2012 Convention Stories

Zen and Po' Boys

by Brian Hartt
Eastern Associate Student Representative, 2012-2013
Alpha Epsilon Alpha Chapter
The College of New Jersey, Ewing, NJ

The basic concept of karma posits that the good things and bad things in the world must be equal; and so for every positive thing, a negative must follow. If this is true, then there are some things that simply should not happen. Not because they are inherently bad, but rather because they are so good that they must yield some sort of karmic disturbance. Let me give you an example. The Sigma Tau Delta "Reawakening" Convention this year in New Orleans set the stage for some of these scale tipping events: New Orleans, English, and a break from the cold weather of New Jersey.

Before I arrived in NOLA, I was stressing intensely about presenting my paper. Reading your work only brings up everything you remembered disliking about it, and then finding new things to hate. For example: this thesis is too vague, this evidence is not explained enough, this theory is misapplied, these sentences all start with "according to...," etc., etc., etc. This anxiety, of course, was added to the fact that I had the first slot for presentations.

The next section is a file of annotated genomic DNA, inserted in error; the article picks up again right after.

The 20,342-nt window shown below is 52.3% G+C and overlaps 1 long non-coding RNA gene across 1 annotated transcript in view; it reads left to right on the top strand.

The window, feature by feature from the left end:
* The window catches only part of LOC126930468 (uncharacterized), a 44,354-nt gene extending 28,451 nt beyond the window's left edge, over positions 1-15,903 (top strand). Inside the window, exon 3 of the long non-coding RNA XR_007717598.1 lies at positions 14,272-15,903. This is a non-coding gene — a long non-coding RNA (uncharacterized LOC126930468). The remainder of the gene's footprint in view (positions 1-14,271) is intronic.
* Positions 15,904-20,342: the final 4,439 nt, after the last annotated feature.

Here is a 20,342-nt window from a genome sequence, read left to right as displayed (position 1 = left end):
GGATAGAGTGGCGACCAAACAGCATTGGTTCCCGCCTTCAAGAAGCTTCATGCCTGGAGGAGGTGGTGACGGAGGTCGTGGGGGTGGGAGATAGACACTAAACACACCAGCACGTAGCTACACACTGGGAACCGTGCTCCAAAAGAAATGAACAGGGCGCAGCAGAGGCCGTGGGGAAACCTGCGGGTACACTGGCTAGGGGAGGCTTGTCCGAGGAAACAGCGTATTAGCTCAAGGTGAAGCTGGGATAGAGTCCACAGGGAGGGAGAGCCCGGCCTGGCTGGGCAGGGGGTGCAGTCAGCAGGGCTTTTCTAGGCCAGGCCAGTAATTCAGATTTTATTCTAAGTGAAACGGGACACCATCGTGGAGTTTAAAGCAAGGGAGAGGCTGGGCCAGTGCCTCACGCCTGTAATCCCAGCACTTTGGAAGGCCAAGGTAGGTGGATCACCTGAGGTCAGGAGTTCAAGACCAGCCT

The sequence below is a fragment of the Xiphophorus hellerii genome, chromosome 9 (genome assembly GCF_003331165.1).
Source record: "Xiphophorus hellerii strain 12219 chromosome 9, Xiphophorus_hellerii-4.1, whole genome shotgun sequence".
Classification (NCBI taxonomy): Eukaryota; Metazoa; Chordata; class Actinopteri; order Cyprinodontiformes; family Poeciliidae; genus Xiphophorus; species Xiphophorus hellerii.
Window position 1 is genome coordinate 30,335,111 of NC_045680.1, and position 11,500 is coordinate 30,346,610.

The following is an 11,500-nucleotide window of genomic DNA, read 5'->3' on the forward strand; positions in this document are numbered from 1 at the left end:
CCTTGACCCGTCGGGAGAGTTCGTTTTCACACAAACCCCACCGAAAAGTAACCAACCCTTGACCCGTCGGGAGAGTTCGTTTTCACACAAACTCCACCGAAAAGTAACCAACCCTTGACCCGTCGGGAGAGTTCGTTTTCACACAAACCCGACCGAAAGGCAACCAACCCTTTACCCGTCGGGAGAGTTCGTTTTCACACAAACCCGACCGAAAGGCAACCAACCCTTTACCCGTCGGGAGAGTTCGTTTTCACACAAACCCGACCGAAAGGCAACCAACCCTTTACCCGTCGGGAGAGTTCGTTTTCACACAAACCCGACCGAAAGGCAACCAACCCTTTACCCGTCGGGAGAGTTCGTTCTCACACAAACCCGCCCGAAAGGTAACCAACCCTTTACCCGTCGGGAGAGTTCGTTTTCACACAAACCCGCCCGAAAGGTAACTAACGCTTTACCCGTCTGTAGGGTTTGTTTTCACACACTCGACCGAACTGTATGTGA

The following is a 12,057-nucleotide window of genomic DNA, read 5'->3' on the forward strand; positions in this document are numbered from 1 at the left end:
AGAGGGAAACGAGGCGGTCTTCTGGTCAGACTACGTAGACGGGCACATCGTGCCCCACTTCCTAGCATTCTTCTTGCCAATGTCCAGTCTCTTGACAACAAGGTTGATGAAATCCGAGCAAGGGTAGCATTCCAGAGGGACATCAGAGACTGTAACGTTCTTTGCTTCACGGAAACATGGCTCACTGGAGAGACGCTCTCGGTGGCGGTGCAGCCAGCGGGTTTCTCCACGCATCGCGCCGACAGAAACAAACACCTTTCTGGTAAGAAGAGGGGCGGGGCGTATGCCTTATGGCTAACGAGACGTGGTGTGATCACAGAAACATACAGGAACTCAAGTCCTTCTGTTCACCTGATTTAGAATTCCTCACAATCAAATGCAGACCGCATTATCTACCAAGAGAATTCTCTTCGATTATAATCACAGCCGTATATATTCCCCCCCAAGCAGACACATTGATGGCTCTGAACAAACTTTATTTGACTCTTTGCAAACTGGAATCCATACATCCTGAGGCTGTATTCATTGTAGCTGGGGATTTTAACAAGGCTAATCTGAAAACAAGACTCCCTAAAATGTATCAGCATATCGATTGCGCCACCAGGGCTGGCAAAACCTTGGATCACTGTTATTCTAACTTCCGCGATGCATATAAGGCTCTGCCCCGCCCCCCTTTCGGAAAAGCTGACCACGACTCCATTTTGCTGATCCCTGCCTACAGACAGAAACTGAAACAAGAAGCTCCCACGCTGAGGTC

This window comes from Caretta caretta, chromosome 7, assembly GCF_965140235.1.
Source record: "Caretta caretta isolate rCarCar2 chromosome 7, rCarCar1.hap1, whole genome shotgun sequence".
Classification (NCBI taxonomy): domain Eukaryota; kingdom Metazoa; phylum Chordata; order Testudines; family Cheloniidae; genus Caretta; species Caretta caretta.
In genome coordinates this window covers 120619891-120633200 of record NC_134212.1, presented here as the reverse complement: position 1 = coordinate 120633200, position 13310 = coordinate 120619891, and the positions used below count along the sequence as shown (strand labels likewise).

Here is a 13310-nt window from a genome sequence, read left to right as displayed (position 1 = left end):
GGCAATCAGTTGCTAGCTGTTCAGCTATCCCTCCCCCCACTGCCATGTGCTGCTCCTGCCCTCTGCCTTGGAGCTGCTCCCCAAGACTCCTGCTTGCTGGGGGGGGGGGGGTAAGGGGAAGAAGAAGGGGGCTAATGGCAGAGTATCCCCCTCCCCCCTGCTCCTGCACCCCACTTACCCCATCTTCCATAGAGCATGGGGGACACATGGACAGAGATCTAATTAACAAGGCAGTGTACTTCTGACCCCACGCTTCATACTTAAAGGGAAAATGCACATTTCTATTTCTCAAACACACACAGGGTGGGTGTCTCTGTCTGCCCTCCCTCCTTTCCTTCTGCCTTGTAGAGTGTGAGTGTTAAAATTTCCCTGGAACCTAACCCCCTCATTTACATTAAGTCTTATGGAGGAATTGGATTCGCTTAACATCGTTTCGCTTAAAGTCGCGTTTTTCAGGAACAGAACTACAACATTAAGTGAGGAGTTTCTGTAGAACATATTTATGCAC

Mother's RestaurantWe arrived, and I eased my racing heart by clogging it, with perhaps the most delicious sandwich I had eaten until that point in my life—The Famous Ferdi from Mother's. Seriously, look it up and ask yourself why you didn't get it while you had the chance. It is the pinnacle of culinary perfection—the ultimate good. In any case, I spent most of the night sweating and fearing the questions that would stump me and make me look like a fool the next morning, which came much too quickly for my liking.

I presented my paper. I stood behind the podium, I read and inflected, pronounced all the Spanish words correctly, then sat down. Then the questions came. They were not easy, but they certainly were not hard. I suddenly realized that I was the expert of my own paper, that no one else there knew as much as I did about what I had written, the rhetorical and logical devices I discovered and applied to the literature. The reality dawned on me, that I was surrounded by people who respected each other, what they had written, and whose questions were meant not to puncture, but to probe. Panels are a reciprocal learning experience, and I learned this the instant I answered my first question. It truly was incredible.

Po' BoyLike I said, there are things that are too good to leave karma equal, so logically I came down with a terrible cold as soon as I returned home. The cosmic scales came back into balance with snot filled tissues. Yet, I would gladly eat saltines and drink ginger ale—yes, I would even give up po' boys--for another week if it meant that I could experience this year's convention again.